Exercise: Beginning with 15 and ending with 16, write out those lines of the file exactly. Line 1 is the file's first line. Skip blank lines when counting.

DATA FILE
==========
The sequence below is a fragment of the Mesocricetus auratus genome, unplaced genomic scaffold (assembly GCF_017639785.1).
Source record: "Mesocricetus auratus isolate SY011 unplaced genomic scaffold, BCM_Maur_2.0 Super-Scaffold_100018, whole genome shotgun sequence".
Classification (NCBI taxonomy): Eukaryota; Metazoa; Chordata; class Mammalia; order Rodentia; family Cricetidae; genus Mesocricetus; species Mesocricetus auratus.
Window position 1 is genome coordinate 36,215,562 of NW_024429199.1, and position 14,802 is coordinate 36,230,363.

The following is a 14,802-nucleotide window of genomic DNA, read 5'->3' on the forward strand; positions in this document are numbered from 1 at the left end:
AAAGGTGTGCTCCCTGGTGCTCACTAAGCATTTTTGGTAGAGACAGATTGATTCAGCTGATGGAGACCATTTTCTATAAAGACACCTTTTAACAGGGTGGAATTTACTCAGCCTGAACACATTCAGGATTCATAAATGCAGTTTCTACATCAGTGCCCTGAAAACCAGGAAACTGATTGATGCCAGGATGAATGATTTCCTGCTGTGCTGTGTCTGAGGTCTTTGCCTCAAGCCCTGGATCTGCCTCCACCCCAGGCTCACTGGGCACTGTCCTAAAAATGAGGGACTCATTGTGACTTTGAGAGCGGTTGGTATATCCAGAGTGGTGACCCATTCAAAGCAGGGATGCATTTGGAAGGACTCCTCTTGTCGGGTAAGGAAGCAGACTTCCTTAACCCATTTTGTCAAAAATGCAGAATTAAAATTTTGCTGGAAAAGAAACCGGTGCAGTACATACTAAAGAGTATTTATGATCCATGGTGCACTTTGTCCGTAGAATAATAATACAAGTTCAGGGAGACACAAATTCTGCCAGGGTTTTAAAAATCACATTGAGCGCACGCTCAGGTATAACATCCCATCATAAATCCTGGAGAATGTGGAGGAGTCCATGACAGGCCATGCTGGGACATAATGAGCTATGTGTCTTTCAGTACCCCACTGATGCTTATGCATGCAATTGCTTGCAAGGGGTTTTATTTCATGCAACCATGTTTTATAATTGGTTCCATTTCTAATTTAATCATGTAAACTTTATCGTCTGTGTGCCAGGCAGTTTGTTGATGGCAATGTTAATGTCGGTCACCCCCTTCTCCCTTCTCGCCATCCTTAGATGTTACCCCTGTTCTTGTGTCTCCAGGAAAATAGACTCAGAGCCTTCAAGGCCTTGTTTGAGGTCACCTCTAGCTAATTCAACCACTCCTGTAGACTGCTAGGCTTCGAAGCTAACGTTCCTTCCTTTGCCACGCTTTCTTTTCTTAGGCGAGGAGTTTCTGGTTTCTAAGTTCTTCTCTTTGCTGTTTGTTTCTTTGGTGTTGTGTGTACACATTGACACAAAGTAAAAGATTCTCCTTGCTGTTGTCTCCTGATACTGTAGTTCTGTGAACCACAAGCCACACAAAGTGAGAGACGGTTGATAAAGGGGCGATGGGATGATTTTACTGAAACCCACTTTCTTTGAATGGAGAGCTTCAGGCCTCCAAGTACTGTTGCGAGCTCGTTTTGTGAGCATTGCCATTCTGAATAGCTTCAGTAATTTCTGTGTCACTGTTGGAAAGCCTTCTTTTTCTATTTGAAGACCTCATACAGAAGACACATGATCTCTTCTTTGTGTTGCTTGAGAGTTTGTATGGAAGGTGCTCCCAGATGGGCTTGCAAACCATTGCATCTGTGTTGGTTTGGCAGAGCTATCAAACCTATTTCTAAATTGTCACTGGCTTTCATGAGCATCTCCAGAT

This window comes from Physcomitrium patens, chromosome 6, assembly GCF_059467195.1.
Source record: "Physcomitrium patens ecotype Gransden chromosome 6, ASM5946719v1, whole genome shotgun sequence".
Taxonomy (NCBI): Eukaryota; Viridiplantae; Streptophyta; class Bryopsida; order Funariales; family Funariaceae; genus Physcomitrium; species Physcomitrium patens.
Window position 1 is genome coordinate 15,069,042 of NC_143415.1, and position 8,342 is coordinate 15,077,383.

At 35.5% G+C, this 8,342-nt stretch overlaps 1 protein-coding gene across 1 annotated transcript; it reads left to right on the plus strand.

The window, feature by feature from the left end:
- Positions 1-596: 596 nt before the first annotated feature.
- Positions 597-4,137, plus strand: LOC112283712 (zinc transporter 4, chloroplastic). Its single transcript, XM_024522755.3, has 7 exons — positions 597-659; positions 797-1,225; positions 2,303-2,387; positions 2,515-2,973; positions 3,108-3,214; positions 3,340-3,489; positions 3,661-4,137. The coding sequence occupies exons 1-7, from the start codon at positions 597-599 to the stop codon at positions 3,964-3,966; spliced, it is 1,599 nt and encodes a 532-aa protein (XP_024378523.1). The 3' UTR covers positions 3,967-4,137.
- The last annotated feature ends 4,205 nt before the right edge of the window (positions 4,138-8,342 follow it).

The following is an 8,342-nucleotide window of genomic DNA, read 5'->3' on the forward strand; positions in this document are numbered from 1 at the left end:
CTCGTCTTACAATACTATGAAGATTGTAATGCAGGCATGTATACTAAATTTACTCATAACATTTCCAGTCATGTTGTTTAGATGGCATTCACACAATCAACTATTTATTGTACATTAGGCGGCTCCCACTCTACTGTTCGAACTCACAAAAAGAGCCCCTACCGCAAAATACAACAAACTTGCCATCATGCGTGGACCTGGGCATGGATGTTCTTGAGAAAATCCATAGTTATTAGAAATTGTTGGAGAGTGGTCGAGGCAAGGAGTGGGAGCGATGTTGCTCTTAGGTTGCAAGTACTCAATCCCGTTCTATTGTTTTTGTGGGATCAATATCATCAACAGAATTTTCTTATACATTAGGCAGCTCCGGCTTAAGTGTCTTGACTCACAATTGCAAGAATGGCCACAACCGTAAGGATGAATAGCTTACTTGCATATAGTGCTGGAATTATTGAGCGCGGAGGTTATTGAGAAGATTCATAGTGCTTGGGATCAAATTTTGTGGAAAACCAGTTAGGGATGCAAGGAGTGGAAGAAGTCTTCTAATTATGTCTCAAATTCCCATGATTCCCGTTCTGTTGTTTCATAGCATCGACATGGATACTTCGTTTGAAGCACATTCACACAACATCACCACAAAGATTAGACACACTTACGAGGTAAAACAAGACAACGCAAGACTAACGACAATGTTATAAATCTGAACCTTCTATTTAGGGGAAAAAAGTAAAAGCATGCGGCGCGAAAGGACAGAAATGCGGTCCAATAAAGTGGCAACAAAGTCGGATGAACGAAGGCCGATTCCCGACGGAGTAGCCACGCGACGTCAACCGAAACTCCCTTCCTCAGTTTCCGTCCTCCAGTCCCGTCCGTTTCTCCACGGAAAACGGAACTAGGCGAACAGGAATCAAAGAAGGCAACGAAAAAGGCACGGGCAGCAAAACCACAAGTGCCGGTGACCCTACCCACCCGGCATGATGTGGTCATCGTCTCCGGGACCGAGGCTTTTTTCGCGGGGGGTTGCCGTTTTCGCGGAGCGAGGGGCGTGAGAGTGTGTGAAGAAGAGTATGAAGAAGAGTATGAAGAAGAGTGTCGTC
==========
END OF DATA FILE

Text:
- The last annotated feature ends 4,205 nt before the right edge of the window (positions 4,138-8,342 follow it).

The following is an 8,342-nucleotide window of genomic DNA, read 5'->3' on the forward strand; positions in this document are numbered from 1 at the left end: